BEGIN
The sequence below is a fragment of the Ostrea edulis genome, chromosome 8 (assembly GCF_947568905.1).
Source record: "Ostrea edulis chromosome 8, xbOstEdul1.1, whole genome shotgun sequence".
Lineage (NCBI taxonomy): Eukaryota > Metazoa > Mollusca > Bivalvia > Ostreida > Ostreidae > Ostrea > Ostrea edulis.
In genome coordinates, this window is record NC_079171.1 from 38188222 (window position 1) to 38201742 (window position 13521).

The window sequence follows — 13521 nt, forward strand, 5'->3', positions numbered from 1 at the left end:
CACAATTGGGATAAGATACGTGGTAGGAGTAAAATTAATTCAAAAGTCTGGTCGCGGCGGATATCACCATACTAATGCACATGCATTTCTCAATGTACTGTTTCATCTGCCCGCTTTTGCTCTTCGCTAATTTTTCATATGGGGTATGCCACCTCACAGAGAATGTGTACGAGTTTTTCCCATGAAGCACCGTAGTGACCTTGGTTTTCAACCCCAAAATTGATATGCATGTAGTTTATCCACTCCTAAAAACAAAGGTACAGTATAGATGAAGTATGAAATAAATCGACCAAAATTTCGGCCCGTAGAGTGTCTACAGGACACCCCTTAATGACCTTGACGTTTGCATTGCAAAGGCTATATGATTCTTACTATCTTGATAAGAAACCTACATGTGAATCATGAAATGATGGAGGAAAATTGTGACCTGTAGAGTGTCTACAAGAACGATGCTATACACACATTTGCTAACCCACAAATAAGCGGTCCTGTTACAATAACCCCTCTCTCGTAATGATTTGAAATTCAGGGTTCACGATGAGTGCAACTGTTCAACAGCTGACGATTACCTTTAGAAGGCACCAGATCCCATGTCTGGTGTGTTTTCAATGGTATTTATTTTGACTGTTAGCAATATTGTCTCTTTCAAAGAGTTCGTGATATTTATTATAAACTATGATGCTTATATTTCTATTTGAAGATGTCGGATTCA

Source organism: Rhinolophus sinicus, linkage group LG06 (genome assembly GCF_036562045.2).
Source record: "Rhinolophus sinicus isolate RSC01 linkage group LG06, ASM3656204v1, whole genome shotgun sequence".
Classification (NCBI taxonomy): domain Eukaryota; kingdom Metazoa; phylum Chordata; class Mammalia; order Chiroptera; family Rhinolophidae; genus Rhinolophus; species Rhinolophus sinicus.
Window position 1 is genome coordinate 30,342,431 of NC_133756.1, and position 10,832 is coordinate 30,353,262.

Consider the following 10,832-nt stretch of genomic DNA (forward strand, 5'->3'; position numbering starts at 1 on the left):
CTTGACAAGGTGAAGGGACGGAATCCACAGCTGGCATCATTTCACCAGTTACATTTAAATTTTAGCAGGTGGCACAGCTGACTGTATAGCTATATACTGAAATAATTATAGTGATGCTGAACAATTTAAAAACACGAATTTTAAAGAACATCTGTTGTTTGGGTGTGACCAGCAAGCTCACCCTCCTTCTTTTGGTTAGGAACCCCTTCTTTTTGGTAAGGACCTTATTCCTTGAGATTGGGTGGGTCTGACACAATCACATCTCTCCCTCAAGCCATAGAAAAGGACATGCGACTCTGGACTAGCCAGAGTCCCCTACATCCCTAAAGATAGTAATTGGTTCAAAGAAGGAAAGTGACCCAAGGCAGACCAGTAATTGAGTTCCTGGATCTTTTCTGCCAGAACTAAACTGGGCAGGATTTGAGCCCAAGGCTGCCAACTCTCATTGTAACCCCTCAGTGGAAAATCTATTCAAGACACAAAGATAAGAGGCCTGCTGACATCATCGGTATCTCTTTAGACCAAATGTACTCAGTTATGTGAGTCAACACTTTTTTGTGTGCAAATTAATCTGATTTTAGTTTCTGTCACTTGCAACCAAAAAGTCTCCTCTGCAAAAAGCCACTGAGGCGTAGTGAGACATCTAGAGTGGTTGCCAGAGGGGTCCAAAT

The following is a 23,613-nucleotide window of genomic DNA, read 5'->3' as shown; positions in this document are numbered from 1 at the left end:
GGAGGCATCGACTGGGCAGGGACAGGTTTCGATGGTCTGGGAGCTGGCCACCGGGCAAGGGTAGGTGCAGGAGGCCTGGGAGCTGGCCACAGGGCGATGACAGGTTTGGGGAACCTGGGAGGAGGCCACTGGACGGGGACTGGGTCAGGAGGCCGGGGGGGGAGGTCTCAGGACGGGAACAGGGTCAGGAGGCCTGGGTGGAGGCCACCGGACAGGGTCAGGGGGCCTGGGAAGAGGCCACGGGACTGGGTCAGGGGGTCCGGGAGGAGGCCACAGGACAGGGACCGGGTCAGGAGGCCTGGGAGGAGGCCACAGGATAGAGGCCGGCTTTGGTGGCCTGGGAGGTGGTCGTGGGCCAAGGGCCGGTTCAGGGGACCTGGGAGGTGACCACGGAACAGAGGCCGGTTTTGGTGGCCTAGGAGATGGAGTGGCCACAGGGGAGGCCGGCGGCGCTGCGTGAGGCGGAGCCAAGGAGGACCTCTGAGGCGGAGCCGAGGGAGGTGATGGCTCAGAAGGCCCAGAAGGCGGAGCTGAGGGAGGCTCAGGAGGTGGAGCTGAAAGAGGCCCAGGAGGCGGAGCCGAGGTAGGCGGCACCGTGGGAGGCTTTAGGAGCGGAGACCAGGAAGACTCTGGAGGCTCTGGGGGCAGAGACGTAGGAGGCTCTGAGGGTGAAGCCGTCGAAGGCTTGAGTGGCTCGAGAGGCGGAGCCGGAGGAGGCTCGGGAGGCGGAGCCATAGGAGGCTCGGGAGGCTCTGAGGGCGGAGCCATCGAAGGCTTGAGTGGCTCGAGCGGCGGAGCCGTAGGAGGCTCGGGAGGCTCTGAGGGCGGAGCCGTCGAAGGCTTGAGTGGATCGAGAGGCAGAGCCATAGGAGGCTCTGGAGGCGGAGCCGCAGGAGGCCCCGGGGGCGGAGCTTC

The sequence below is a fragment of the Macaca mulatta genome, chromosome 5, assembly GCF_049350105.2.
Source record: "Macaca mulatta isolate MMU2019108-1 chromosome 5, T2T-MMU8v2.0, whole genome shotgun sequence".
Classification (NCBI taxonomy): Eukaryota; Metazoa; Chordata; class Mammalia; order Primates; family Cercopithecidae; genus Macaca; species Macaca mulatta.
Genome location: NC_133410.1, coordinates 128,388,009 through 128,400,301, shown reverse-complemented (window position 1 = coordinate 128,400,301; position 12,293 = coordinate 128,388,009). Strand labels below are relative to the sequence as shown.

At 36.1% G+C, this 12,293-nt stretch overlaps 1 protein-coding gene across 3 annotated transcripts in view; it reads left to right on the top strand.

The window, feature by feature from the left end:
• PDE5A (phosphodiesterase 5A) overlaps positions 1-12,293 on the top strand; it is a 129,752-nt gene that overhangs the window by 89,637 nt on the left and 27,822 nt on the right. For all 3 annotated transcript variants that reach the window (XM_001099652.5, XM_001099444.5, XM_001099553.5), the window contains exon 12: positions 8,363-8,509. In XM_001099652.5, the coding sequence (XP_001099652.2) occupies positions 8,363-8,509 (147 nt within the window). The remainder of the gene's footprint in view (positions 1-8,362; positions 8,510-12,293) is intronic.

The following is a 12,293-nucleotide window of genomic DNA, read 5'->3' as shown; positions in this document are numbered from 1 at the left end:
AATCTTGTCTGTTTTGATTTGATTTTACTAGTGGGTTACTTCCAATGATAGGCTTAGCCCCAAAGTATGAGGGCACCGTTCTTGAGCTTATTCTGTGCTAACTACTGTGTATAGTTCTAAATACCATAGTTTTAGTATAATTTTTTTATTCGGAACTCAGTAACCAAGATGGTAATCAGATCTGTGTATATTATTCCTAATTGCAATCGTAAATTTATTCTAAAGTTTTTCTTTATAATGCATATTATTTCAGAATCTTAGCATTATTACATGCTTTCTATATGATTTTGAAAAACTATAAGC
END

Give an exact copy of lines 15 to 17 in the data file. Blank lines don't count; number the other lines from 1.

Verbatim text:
The sequence below is a fragment of the Macaca mulatta genome, chromosome 5, assembly GCF_049350105.2.
Source record: "Macaca mulatta isolate MMU2019108-1 chromosome 5, T2T-MMU8v2.0, whole genome shotgun sequence".
Classification (NCBI taxonomy): Eukaryota; Metazoa; Chordata; class Mammalia; order Primates; family Cercopithecidae; genus Macaca; species Macaca mulatta.